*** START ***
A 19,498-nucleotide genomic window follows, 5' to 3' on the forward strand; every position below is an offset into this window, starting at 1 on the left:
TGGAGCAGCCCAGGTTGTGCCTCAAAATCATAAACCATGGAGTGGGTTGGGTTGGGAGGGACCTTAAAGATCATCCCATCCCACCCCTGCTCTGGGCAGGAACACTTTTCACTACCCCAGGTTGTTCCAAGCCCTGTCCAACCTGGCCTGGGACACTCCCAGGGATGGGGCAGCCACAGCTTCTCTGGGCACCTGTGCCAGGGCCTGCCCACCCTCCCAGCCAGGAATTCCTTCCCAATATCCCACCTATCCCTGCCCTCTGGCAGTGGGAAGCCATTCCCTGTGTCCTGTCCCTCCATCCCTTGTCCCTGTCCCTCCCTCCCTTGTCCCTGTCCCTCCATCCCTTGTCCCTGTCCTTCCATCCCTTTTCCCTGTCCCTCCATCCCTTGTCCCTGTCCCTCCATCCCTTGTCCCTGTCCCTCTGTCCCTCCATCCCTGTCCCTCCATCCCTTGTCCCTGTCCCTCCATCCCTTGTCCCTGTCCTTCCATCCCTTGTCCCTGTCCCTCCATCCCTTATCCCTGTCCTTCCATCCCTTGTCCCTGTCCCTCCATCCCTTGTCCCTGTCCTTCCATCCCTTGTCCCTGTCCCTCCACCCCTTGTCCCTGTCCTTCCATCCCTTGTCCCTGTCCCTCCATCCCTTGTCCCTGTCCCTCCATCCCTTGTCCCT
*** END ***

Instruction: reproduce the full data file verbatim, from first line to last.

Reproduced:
A 19,498-nucleotide genomic window follows, 5' to 3' on the forward strand; every position below is an offset into this window, starting at 1 on the left:
TGGAGCAGCCCAGGTTGTGCCTCAAAATCATAAACCATGGAGTGGGTTGGGTTGGGAGGGACCTTAAAGATCATCCCATCCCACCCCTGCTCTGGGCAGGAACACTTTTCACTACCCCAGGTTGTTCCAAGCCCTGTCCAACCTGGCCTGGGACACTCCCAGGGATGGGGCAGCCACAGCTTCTCTGGGCACCTGTGCCAGGGCCTGCCCACCCTCCCAGCCAGGAATTCCTTCCCAATATCCCACCTATCCCTGCCCTCTGGCAGTGGGAAGCCATTCCCTGTGTCCTGTCCCTCCATCCCTTGTCCCTGTCCCTCCCTCCCTTGTCCCTGTCCCTCCATCCCTTGTCCCTGTCCTTCCATCCCTTTTCCCTGTCCCTCCATCCCTTGTCCCTGTCCCTCCATCCCTTGTCCCTGTCCCTCTGTCCCTCCATCCCTGTCCCTCCATCCCTTGTCCCTGTCCCTCCATCCCTTGTCCCTGTCCTTCCATCCCTTGTCCCTGTCCCTCCATCCCTTATCCCTGTCCTTCCATCCCTTGTCCCTGTCCCTCCATCCCTTGTCCCTGTCCTTCCATCCCTTGTCCCTGTCCCTCCACCCCTTGTCCCTGTCCTTCCATCCCTTGTCCCTGTCCCTCCATCCCTTGTCCCTGTCCCTCCATCCCTTGTCCCT